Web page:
To pay rent on his Northdale town house, Marin, 43, works two jobs. He spends nights mopping at St. Paul and days delivering flowers out of his Ford truck.

He opposes abortion on demand, but will vote his pocketbook for Clinton.

"What my parents were able to do with one income, I can't do with two," he says.

With any luck, he says, he will leave work early Friday night.

But first, when the candidates are finished talking, he will have to clean up their mess.

This story was reported by Times staff writers Linda Chion-Kenney, Bill Coats, Erika Duckworth, Tim Grant, David Karp, Kari Ridge and Jackie Ripley.

"What scares me is the country is spending money, and it doesn't have it. The people who have to pay for it are people of my generation. The older people don't have to worry about it."

_ Scott Blanks, 25, works at the golf cart house at the Westchase Gold & Country Club

DECISION: Undecided. He is tempted to vote for Perot.

"They are going to do whatever they want to do anyway. ... They always say one vote makes a difference. Well, I don't think so."

_ Christine Branigan, 32, works at Keystone Korner restaurant on Tarpon Springs Road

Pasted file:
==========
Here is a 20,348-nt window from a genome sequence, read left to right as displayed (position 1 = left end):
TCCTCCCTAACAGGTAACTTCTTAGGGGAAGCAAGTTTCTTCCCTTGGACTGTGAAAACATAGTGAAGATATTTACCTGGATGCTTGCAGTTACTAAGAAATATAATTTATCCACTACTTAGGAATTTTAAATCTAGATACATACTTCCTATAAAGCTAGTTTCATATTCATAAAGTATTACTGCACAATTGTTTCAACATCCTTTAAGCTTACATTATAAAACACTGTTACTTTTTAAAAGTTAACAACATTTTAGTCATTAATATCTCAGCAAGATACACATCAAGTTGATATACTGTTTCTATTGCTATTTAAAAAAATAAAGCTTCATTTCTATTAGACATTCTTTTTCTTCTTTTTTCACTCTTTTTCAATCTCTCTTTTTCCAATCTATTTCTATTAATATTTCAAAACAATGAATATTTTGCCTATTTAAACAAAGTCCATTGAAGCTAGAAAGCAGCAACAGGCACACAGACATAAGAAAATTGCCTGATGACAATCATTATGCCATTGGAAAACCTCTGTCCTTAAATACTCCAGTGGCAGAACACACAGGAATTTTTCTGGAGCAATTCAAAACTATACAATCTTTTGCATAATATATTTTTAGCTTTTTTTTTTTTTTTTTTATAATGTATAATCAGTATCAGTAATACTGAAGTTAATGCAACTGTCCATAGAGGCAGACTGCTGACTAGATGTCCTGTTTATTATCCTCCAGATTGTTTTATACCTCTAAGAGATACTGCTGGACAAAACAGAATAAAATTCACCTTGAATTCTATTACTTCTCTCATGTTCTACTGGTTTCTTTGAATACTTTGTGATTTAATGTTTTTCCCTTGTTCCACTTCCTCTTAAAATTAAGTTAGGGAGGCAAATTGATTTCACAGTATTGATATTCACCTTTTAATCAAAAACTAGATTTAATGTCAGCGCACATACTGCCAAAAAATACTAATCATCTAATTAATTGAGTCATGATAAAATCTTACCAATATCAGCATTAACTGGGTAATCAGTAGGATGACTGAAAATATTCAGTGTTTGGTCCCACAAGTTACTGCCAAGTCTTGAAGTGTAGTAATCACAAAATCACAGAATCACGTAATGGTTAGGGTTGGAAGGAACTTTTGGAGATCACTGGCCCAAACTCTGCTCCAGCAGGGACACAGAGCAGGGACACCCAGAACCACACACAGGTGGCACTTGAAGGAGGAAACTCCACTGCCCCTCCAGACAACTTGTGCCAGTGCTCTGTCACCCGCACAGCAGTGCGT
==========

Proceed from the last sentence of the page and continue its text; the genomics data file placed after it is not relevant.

DECISION: Not planning to vote because she is disgusted with all the candidates.

"The only people who are going to make money on that tax cut is the rich. A person struggling like me isn't going to get something out of it."

_ Johnny Sales, 54, owner and cook of Chuckwagon Express, a barbecue restaurant on Livingston Avenue in Lutz

DECISION: Will vote for Clinton.

"If my child came home at midnight and said, "I didn't inhale,' do you think I'm going to believe that?"

_ Mary Szeja, 42, Lutz resident and mother of three children

accomplished much in all his years in the U.S. Senate.

DECISION: Will vote for Perot. She thinks Clinton's ethics would lead the country down a slippery moral slope. Dole, she said, hasn't accomplished much in all his years in the U.S. Senate.